On the edges of society: the hidden musical cultures of nineteenth-century British lunatic asylums

Golding, Rosemary (2023). On the edges of society: the hidden musical cultures of nineteenth-century British lunatic asylums. In: Cortizo, Maria Encina and Nommick, Yvan eds. Between Centres and Peripheries: Music in Europe from the French Revolution to WWI. Turnhout: Brepols, pp. 323–342.


Music played an important role in many of the new institutions introduced or subjected to reform by the Victorians, from schools to the military. Among workhouses, orphanages, hospitals and prisons music was also to be found. A further set of institutions catered for a small yet significant sector of the population: the insane. Dedicated facilities for the mentally ill date back to the thirteenth century, but the first few decades of the nineteenth century saw reform both in the methods of treatment, and their management, particularly with regard to state provision. The musical practices of state and private lunatic asylums offer an important opportunity for studying the development and use of music within a closed society, as well as its uses for managing relations with the local community. This paper considers the musical nature of the asylum, its location (often both physical and social) on the periphery, and its relation to surrounding musical networks.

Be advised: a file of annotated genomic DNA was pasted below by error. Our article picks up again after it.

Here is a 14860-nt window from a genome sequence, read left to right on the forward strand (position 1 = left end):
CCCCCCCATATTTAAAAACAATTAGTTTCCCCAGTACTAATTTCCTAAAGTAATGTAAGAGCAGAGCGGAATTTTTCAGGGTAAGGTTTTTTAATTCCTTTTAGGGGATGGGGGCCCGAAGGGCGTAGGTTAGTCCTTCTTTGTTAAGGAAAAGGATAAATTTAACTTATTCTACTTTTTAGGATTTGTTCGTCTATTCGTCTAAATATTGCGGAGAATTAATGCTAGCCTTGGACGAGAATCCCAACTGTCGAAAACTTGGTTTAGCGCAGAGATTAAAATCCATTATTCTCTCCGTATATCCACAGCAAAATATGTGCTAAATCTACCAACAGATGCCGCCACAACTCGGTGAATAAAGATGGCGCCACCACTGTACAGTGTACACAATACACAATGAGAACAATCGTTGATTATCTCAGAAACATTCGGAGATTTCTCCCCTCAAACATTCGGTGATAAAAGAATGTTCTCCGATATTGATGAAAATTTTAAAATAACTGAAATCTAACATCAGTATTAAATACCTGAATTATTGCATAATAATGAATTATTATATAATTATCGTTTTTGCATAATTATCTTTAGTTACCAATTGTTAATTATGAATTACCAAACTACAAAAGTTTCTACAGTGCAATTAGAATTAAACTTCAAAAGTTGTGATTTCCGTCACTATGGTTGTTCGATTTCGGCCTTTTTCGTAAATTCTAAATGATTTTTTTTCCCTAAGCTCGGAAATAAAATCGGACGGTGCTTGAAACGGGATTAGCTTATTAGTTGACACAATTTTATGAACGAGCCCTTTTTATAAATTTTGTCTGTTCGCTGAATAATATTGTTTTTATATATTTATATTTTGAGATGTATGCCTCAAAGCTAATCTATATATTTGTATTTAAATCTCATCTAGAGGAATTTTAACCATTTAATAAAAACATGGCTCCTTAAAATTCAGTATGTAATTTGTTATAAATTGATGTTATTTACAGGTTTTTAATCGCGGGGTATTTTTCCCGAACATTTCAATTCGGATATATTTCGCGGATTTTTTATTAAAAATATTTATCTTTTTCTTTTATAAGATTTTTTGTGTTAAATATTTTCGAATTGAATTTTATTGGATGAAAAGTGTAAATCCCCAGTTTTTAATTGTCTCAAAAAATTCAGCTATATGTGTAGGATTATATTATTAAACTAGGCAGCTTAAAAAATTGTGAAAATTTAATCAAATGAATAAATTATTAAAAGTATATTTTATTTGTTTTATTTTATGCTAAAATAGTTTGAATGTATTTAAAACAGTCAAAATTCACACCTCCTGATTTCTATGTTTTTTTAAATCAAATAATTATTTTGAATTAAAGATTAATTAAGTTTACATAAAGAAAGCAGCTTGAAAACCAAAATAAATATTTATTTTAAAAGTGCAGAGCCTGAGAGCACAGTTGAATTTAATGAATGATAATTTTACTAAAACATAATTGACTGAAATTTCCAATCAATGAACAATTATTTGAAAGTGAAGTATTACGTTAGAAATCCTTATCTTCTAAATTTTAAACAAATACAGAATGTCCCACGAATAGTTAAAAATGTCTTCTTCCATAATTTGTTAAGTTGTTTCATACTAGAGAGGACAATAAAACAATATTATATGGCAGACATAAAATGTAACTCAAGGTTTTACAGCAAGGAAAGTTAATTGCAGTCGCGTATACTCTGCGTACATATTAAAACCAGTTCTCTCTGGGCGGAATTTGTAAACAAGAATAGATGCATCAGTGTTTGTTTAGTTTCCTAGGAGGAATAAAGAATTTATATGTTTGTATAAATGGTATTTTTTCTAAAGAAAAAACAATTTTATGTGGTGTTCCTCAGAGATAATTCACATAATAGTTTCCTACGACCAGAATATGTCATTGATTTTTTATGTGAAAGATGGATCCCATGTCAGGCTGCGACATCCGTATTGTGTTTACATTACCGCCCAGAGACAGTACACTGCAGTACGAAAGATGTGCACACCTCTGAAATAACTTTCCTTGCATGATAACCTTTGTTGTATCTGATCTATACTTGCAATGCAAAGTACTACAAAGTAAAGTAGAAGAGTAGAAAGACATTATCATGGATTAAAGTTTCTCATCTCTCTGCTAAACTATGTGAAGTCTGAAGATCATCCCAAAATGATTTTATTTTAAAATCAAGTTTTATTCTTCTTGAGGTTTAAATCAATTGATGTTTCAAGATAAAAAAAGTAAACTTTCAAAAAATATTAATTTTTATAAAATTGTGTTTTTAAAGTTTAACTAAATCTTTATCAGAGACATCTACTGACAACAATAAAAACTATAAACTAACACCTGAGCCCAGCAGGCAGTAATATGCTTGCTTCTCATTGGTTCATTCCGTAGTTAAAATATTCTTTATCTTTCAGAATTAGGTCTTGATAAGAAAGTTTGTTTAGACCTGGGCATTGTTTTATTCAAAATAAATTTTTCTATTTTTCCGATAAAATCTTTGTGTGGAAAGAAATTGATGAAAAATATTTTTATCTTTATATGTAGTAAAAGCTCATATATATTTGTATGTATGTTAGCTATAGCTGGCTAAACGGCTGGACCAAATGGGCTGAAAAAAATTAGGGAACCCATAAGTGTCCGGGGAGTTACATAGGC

Asylum bands provided music for recreation, drawing on a range of popular repertoire, songs, dances and operatic extracts. Music was also present in religious observance. In the second half of the century many asylums developed further performance opportunities, presenting musical and theatrical entertainments. Furthermore, a busy schedule of visiting performances provided regular amusement for patients, and illustrates the important place of institutions such as asylums in the provincial musical economy. At private and charitable asylums, catering for the middle and upper classes, musical experience was influenced by class and gender. Chamber music and Smoking concerts drew on the talents of both patients and staff.

The distinctive musical activities of the Bethlem Royal Hospital form a particular focus for the second part of the paper. At this charitable institution, talented amateur musicians drawn from the hospital’s management formed the backbone of an important amateur orchestra, which provided an extensive musical environment for the patients and local community. At the same time, Bethlem’s physical location in central London allowed access to key musical and cultural opportunities. I will discuss how the special nature of the asylum led it to reflect, and participate in, central musical developments, while retaining a distinct focus and very deliberate separation from mainstream society.

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